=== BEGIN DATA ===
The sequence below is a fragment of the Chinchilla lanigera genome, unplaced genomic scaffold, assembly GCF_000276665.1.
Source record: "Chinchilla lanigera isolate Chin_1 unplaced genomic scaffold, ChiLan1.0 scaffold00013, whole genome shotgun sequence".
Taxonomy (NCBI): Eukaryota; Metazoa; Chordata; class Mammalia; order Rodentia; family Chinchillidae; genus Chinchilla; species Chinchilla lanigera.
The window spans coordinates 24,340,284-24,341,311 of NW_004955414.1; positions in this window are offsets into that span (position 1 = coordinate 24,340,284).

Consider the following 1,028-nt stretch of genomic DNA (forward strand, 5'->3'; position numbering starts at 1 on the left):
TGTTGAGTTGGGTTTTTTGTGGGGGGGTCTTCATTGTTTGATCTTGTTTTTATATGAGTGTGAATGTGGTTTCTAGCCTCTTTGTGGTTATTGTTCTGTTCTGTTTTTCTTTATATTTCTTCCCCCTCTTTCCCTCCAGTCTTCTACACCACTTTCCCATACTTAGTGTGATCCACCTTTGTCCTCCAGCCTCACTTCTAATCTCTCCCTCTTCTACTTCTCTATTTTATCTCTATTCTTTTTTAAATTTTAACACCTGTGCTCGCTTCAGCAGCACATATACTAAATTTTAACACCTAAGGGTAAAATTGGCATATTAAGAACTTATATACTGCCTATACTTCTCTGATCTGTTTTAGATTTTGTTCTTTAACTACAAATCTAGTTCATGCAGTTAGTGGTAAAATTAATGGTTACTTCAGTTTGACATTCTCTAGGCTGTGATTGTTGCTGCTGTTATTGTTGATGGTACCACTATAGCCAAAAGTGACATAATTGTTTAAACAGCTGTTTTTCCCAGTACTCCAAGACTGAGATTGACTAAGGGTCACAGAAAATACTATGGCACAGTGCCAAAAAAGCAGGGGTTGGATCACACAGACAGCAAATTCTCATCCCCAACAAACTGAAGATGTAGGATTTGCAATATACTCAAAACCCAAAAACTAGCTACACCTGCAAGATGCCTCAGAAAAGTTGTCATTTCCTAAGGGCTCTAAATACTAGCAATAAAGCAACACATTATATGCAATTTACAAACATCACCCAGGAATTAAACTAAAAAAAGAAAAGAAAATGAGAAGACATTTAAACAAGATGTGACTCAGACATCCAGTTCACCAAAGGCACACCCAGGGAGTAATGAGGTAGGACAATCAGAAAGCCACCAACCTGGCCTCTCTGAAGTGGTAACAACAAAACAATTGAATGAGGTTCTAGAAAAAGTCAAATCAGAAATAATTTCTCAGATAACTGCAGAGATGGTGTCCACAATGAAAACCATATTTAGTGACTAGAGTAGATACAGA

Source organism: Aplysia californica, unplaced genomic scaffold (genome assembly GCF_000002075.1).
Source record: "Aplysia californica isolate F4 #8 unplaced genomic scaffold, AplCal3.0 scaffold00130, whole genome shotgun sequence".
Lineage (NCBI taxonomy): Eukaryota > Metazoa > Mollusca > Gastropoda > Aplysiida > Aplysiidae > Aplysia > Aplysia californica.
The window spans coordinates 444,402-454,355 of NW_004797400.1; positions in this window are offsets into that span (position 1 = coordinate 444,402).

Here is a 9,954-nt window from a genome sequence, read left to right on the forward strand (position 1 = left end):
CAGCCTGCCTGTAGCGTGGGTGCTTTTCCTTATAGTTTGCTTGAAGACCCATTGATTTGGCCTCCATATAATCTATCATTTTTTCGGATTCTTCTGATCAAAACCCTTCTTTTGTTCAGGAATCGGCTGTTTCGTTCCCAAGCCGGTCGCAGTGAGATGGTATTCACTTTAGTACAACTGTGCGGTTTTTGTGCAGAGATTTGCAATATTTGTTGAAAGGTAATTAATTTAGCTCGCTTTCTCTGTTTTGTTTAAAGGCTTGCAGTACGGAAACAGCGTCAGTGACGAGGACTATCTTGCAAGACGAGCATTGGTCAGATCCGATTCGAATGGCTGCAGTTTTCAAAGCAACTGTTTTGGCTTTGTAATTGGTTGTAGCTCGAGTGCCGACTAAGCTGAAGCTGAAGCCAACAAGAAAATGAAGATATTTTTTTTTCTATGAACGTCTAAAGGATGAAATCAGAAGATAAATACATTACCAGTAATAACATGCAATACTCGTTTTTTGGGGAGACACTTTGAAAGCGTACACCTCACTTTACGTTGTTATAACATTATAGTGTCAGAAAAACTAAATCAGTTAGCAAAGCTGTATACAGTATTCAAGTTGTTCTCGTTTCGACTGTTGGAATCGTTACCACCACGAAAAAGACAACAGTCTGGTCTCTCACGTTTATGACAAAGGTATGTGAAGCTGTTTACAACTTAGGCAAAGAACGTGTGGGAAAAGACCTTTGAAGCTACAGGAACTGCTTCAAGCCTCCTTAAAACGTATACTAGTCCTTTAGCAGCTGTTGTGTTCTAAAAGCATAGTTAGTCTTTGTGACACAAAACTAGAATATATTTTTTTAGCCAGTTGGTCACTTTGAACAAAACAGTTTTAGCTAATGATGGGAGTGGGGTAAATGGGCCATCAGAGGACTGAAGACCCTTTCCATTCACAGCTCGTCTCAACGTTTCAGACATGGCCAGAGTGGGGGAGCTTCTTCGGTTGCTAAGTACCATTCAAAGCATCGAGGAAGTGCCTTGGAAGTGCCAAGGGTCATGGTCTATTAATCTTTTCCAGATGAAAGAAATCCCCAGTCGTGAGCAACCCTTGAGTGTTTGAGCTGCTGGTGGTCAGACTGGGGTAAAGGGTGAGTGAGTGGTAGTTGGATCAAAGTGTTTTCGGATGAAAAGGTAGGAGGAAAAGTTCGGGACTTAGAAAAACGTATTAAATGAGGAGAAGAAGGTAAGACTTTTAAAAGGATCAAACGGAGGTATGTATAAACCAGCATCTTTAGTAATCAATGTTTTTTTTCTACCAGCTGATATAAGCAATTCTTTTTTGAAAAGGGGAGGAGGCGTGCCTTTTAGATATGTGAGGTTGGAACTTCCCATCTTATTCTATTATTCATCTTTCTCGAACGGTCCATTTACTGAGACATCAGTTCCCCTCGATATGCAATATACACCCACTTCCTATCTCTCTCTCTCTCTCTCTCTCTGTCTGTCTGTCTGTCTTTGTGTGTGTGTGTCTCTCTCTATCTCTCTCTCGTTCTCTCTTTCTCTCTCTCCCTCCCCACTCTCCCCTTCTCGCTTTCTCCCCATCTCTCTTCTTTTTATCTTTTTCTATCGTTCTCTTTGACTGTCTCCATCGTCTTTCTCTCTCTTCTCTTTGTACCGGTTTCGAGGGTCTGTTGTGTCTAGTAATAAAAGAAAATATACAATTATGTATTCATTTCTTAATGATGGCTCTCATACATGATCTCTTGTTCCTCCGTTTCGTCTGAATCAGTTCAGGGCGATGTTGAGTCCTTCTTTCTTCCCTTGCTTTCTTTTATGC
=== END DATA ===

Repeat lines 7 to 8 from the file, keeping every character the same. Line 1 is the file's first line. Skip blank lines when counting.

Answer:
Source organism: Aplysia californica, unplaced genomic scaffold (genome assembly GCF_000002075.1).
Source record: "Aplysia californica isolate F4 #8 unplaced genomic scaffold, AplCal3.0 scaffold00130, whole genome shotgun sequence".